New market rakes in more profit for women in South Sudan

bananas in vegetable and fruit market
Women’s groups in South Sudan sell vegetables and fruits to an average of about 100 buyers a day. © UNDP/Jenn Warren

Grace Poni, a 42 year-old mother of 10, no longer has to shell out precious cash to transport her farm produce to market.

These days, she and 100 other women sell their goods directly at a newly constructed market right in their hometown of Nyai-Wudabi in South Sudan's Central Equatoria State.


  • The project has saved market sellers up to three hours of travel time as well as reduced loss of perishable goods.
  • As many as 25 sellers are accomodated on a first come-first serve basis.
  • Women like Grace have generated greater income with savings earned from transportation and post-harvest losses.
  • Assorted vegetable seeds, fruit seedlings and agricultural tools and equipment were provided to communities to increase their agricultural productivity and household income levels.

Nyai-Wudabi's covered market was built with a small grant from a fund aimed at linking the new country's recovery from more than 20 years of conflict to its long-term development goals.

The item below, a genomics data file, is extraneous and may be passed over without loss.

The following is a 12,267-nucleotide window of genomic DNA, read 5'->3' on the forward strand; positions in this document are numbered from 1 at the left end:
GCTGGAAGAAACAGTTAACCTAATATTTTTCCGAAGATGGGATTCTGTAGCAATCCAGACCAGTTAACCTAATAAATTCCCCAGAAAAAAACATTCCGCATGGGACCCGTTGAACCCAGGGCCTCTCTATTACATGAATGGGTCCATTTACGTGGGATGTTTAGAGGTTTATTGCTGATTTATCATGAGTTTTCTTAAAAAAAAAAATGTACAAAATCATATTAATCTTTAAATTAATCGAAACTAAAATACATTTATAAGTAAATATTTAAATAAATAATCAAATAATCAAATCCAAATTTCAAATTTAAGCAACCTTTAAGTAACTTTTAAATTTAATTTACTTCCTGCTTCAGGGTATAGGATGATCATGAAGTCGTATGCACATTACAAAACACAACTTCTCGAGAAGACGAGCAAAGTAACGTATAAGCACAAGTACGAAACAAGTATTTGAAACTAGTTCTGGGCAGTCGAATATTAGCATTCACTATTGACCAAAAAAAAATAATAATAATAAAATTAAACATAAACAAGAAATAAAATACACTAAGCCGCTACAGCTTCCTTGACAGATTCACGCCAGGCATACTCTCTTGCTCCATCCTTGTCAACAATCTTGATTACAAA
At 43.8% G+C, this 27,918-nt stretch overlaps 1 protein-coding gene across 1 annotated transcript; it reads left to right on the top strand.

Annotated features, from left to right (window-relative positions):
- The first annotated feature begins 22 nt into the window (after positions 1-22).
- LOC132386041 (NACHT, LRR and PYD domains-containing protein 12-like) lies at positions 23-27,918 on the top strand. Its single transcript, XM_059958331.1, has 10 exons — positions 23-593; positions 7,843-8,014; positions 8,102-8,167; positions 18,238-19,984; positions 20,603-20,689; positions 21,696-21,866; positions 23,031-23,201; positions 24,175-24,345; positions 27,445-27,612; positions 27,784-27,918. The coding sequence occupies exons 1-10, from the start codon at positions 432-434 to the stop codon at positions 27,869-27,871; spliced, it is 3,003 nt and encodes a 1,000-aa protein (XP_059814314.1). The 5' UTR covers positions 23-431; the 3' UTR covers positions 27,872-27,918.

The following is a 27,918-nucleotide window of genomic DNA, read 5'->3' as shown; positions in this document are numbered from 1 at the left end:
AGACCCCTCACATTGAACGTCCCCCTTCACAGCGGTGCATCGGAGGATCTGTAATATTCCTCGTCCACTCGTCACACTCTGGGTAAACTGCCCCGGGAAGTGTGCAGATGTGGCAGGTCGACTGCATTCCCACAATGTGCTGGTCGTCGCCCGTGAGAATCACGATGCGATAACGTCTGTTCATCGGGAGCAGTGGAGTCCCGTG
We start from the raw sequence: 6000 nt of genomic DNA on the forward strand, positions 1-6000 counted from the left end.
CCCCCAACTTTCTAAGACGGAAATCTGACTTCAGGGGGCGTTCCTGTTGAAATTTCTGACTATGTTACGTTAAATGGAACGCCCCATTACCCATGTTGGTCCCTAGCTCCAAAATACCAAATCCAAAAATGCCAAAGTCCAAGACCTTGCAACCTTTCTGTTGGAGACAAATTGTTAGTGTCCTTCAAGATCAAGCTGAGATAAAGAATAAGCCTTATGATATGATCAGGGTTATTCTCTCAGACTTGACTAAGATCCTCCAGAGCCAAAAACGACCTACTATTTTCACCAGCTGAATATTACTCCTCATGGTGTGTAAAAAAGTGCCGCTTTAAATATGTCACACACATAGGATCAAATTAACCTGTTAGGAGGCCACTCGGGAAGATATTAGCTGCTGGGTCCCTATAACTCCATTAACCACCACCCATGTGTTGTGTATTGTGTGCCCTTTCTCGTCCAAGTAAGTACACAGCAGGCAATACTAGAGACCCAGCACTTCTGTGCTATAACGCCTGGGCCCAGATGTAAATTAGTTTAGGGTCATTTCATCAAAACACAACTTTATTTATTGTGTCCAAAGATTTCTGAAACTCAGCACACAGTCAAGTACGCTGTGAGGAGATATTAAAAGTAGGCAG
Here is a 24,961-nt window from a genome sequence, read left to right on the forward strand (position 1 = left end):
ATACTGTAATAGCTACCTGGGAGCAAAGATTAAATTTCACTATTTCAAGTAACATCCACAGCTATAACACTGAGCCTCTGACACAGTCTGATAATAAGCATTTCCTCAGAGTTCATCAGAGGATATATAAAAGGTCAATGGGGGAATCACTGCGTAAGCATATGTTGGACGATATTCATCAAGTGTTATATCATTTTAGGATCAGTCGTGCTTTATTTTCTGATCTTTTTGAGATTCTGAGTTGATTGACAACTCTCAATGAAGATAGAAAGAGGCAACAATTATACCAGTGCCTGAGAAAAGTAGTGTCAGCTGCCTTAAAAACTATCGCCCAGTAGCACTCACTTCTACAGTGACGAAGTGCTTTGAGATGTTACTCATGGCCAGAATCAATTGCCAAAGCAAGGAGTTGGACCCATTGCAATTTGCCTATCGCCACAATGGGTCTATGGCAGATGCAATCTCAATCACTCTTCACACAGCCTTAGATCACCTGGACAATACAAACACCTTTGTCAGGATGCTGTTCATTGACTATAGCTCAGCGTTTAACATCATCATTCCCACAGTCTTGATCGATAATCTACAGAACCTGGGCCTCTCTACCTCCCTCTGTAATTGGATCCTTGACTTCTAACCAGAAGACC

Sudan Peace and Education Development Programme was one of 69 national non-government and community-based organizations to receive grants under the Sudan Recovery Fund.

Built along the main road, the new market, completed in December 2010, saves sellers up to three hours of travel time, reducing loss of perishable goods and high transportation expenses.

The market now attracts about 100 buyers each day. Sellers, who set up their stalls in 25 lots, first come first serve, every Thursday and Friday, have quadrupled their income as a result.

"I used to earn about US$15 per month from selling vegetables," said Poni. "Now, I bring home US$3-4 per day."

The initiative, supported by the United Nations Development Programme (UNDP), also provided seeds, farming tools and training to communities elsewhere in Morobo county and Central Equatoria.

The funding source for the small grants is led by the Ministry of Finance and Economic Planning, administered by UNDP South Sudan and supported by the United Kingdom and the Netherlands.